Betta Fish Rejecting Food

You may notice your Betta spit out food like pellets. While this isn’t a worrying sign, it’s most likely a sign that the food may be too big for your pet fish to consume.

You can remedy the situation by grinding the food into smaller pieces before feeding it to the fish, and your Betta will have an easier time eating. In the case of frozen foods, you can make them more palatable for your Betta fish by defrosting them before feeding time.

However, if your Betta refuses to eat anything at all, the underlying symptom behind the issue may be more serious. For example, your Betta could be constipated or suffering from swim bladder disease.

Also, stress (due to water changes, a new environment, etc.) may be playing a part in your Betta’s lack of appetite. Poor water conditions like colder than tolerable temperatures may slow your Betta’s metabolism, making it less inclined to eat. You’ll have to do some detective work to diagnose the problem and get a solution.

Frequently Asked Questions

How often should you feed a Betta fish?

Feeding your Betta twice a day should be an adequate amount. Note that you might have to give it time for its digestive system to work, in which case you should take a day or two off from feeding the fish every week.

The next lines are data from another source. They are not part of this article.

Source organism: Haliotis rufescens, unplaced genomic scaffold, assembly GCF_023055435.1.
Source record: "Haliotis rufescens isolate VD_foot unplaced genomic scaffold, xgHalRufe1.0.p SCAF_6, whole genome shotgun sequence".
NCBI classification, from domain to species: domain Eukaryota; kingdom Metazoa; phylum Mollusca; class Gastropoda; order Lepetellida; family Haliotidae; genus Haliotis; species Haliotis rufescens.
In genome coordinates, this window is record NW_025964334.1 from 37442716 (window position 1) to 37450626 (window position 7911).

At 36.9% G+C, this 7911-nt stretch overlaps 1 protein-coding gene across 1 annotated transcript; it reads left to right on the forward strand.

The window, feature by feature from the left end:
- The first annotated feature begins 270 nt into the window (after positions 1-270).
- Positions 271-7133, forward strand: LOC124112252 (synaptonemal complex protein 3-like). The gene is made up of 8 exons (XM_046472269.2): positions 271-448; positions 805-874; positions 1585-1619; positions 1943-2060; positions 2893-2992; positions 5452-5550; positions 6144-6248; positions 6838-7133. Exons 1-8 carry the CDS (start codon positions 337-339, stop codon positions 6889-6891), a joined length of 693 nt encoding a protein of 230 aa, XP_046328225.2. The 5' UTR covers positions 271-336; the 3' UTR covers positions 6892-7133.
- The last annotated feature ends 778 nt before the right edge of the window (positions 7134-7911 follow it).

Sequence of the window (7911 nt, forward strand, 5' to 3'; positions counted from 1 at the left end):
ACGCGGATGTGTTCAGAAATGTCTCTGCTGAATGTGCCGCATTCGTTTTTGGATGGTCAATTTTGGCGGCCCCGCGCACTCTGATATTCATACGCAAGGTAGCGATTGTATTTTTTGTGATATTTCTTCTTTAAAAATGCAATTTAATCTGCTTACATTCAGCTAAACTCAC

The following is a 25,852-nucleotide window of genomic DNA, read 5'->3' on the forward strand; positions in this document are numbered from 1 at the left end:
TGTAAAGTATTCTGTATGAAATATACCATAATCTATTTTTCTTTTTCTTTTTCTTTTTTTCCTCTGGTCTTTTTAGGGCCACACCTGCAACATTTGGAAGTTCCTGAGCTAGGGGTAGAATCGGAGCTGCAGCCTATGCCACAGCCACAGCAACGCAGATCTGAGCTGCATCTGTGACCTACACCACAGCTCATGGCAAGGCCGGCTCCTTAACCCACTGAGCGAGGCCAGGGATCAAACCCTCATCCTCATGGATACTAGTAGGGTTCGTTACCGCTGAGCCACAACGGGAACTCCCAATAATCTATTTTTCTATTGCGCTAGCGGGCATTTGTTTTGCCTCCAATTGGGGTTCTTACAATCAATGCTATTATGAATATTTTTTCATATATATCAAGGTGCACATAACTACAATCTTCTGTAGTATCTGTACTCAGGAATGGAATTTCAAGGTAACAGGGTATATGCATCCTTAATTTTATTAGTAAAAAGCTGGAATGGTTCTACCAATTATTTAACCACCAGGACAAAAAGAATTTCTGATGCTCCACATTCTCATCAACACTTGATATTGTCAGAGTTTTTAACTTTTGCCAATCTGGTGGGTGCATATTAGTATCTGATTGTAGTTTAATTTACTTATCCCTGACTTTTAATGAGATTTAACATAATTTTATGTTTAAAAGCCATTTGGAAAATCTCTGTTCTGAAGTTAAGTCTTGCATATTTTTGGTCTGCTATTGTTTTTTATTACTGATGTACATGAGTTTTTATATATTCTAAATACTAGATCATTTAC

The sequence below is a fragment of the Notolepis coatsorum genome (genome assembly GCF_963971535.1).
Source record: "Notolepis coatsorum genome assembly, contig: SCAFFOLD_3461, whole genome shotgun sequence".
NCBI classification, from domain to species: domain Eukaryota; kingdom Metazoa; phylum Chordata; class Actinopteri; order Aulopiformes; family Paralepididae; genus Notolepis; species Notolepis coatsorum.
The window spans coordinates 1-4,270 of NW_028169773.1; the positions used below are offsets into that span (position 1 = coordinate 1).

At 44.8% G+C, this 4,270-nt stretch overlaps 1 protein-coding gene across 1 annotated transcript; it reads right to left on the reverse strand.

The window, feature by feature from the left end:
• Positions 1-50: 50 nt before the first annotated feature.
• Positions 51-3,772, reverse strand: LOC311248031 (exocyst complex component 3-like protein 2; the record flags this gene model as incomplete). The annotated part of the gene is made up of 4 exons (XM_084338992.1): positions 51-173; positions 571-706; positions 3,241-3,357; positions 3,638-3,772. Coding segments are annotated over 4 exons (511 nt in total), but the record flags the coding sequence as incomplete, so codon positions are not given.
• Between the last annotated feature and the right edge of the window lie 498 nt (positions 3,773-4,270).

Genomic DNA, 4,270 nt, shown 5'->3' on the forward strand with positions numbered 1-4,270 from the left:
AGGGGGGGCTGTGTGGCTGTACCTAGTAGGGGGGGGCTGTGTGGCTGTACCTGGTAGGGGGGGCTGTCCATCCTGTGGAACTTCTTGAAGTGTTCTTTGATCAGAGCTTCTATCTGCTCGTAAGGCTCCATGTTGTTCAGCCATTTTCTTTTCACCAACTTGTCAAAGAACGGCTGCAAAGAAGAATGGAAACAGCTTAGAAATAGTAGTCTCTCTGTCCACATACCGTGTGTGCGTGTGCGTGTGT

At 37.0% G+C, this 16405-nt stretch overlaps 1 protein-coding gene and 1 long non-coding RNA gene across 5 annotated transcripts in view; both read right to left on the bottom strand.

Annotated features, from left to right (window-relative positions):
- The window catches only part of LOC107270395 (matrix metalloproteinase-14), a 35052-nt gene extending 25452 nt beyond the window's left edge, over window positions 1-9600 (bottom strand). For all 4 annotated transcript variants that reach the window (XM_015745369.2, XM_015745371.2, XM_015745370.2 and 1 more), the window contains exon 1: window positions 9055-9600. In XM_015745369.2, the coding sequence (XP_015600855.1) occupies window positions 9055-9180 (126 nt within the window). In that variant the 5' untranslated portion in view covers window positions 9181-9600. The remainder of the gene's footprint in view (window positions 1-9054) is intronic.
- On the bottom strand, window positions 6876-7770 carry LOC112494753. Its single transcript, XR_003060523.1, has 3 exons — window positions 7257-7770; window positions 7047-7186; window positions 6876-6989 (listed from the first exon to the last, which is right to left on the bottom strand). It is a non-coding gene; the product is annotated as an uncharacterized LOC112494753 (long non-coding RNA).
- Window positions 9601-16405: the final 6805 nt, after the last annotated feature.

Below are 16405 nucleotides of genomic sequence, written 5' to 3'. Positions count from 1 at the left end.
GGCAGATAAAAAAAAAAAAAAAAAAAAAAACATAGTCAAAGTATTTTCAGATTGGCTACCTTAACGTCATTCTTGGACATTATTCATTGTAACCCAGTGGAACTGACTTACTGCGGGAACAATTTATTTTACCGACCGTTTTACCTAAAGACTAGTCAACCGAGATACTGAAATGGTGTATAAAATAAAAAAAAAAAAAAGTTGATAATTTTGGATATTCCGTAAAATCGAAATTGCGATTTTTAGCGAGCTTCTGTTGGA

What happens if you overfeed a Betta fish?

An overfed Betta can become ill and suffer from constipation. You’ll notice that your fish has trouble swimming, and its appearance is unpleasant.

How can I tell whether my Betta is constipated?

The most apparent signs of constipation in Bettas are a bloated stomach and reduced production of fecal matter by the fish. You can solve the issue by not feeding the Betta fish for a couple of days until the bloating subsides.

How long can a Betta fish go without food?

The longest your Betta can go without eating is 14 days. Depriving your fish of food for much longer will result in the poor creature’s demise.


Just because Betta fish eat all types of food doesn’t mean it should be difficult choosing their meal. Therefore, with this article, you now know the Best Betta food available for these picky eaters (compared to other fish).

Food for Betta fish may include pellets, flakes, live food, freeze-dried food, and frozen food, all of which have pros and cons. While flakes and pellets are easier to procure, the former food type doesn’t offer as much nutritional value.

Meanwhile, live food tends to be expensive and risky, while frozen food and freeze-dried bloodworms may be difficult to consume and high in fat.